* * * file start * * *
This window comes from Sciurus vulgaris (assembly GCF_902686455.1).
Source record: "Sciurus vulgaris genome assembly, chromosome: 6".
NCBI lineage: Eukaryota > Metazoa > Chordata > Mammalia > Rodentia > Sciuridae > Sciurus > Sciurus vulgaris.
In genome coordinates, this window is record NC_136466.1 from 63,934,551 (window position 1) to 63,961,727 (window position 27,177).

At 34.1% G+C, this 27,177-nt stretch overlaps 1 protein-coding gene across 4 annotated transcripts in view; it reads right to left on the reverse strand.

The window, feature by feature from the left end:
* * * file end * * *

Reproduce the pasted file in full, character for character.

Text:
This window comes from Sciurus vulgaris (assembly GCF_902686455.1).
Source record: "Sciurus vulgaris genome assembly, chromosome: 6".
NCBI lineage: Eukaryota > Metazoa > Chordata > Mammalia > Rodentia > Sciuridae > Sciurus > Sciurus vulgaris.
In genome coordinates, this window is record NC_136466.1 from 63,934,551 (window position 1) to 63,961,727 (window position 27,177).

At 34.1% G+C, this 27,177-nt stretch overlaps 1 protein-coding gene across 4 annotated transcripts in view; it reads right to left on the reverse strand.

The window, feature by feature from the left end: